Educational software is an on-again-off-again space that is difficult to get right. A little while ago I talked with Ann McCormick, co-founder and CEO of Learning Circle Kids, LLC. If anyone has the ability to disrupt the children’s educational software market, she does.
In 1979, Ann co-founded and was CEO of the Learning Company, a children’s software company that most famously created Rocky’s Boots, and Reader Rabbit. She did so with a $1,000 grant and computer from the Apple Education Foundation. The company went public in 1992, and was eventually acquired for $660 million. Since then, she has emerged as a thought leader in education technology, serving in many executive roles including director of Nueva Media at the Nueva School, and at her most recent venture, Learning Circle Kids, LLC. She is a wonderful woman who has dedicated her life to preparing kids for their futures, and is an unbelievable visionary, teacher, thought-leader, and executive.
What is your background?
Ann told me about how she has a masters and Ph.D in Education from UC Berkeley. She has also spent 10 years out of college in successful projects as a teacher in low-income urban schools, and 8 years around private schools, including the prestigious Nueva School in Hillsborough, California.
In 1979, Ann founded the Learning Company with a grant of $1,000 and a computer that she won from the Apple Education Foundation. Then, in 1982, she won more grants from both the National Science Foundation and the National Institute of Education. She used that money to launch her first three products. In 1983, proceeded to raise venture capital and launch six more products. As said above, by the time the Learning Company was acquired, it was a public company purchased for $660 million.
How did you come up with the idea for the Learning Company?
Ann told me about a computer scientist friend from Stanford who had come to her with an idea for a company. It was an idea for software. Ann figured her expertise in education could really help. The idea sparked something for her. Instead of working through the system, this idea presented an opportunity to reach kids directly. The rest is history.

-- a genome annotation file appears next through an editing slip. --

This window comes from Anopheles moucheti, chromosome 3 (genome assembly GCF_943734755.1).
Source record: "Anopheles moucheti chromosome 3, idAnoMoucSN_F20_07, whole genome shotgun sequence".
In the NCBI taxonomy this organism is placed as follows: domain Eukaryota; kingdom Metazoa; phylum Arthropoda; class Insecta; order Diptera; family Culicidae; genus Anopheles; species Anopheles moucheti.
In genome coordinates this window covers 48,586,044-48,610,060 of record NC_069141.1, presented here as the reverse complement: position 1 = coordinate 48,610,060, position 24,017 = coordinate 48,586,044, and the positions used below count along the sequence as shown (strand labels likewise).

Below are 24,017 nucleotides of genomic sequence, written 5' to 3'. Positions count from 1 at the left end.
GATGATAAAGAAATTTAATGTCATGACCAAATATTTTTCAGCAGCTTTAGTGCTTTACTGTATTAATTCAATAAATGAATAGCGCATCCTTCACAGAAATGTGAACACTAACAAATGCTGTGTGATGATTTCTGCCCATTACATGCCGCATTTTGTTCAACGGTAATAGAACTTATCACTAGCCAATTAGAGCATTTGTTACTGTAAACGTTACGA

What was it like as the early stage CEO of the Learning Company?
Overall, Ann said, it was wonderful. She was pioneering at a time with no quality educational software options in the home. Her favorite project was Rocky’s Boots, “a commercial educational software product, published in 1982 by the Learning Company. It won Software of the Year awards from Learning magazine (1983), Parent’s Choice magazine (1983), and Infoworld magazine (1982, runner-up), and received the Gold Award (for selling 100,000 copies) from the Software Publishers Association. It was one of the first educational software products for personal computers to successfully use an interactive graphical simulation as a learning environment. It was a precursor to later simulation products such as SimCity and The Incredible Machine.” In other words, the game was revolutionary for the industry.
What are you up to now?
Ann has just started a new venture called Learning Circle Kids, LLC. She is co-founding it with a dear friend of hers that she has known for years. It is based around unique text input into a computer. She described this as her, “20 year dream”. I’m positive it will be getting some high acclaim very soon.
What is the main lesson from the past that you will apply this go-around?
Ann imparted three major lessons:
1) She learned to be part of a team by communicating more effectively.
2) She said to make sure to take the time to fundraise correctly (don’t take impatient money). Her point is that raising venture capital is not always a good fit for a nascent company.
3) Do a profit and anon-profit as a bridge. This way will yield return, but over a longer time period.
Ann is a formidable force as a visionary, and leader in the educational software space. I would keep an eye out for her, and Learning Circle Kids, LLC in the coming months.
Until next time,